My issue is that I want to run pressurized co2 into a reactor. I also want to oxygenate my water for general improvement of fish health. If I have air bubbles reaching the surface then I will be outgassing my co2 at a rapid rate. Thus I am searching for a bubble-free method of oxygenation (other then plants of course).

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I apologize for incorrect information as my grasp of this chemistry is limited but it's my understanding that with sufficient surface exchange, co2 in water will reach equilibrium with the co2 concentration in the air above the tank. So therefore extra bubbles wont reduce the co2 lower than it is in the air. So unless you are adding co2, adding more bubbles will only bring the level of co2 in line with the air in your room.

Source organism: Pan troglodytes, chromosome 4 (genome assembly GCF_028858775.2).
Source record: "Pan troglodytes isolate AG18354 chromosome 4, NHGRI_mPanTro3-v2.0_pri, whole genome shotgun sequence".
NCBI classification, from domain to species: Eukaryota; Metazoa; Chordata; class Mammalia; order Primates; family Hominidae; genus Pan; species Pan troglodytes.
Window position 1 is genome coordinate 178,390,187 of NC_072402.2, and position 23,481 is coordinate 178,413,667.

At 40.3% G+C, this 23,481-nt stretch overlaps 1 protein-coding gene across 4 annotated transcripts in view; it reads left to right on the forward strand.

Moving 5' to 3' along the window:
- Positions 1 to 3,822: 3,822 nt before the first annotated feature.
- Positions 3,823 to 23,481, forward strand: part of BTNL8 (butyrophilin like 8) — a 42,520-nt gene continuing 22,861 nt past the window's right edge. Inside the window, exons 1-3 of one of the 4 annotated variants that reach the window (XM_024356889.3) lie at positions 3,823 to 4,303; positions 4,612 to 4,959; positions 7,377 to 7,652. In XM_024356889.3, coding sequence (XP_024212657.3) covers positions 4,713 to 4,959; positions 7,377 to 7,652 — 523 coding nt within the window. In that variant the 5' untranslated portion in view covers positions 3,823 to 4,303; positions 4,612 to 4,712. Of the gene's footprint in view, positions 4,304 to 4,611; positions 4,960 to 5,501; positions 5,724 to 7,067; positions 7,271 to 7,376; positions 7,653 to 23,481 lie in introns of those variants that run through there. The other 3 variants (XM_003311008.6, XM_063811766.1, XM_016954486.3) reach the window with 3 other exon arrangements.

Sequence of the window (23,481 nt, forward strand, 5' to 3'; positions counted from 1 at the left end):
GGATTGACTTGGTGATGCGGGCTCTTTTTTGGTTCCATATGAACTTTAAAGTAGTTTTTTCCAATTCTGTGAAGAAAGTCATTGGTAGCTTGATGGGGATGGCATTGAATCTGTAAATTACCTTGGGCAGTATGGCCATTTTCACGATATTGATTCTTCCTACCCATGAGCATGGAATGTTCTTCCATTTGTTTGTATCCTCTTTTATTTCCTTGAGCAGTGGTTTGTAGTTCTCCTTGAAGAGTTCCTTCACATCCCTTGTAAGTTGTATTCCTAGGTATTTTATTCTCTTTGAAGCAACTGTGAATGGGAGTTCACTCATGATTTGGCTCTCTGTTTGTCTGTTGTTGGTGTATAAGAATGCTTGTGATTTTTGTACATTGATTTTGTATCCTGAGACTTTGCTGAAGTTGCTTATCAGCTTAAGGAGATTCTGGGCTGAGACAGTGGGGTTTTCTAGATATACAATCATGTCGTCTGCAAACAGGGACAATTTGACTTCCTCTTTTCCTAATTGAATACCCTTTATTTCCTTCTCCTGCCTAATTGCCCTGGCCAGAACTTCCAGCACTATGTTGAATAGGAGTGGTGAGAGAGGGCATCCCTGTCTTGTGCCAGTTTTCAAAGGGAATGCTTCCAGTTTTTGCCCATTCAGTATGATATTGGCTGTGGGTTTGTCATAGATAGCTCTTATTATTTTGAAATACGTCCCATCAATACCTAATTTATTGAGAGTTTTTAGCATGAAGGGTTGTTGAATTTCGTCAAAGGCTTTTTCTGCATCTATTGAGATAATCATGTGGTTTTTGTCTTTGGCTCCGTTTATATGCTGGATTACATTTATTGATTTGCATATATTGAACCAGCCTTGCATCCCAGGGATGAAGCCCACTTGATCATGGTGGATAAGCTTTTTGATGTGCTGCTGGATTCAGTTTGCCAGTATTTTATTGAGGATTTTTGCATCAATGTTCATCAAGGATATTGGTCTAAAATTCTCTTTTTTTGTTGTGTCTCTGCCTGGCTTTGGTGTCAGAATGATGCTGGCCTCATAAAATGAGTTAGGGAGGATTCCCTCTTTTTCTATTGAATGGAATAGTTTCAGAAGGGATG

My chemistry is also crappy so I can't tell you exactly where it all falls apart but it does somewhere along the way. Otherwise plants would grow as quickly with an airstone as they would with a dry start, which they clearly don't. Also, I do plan to have pressurized co2 running in my future tank, thus I am trying to find a way of saturate my water with oxygen without outgassing my co2.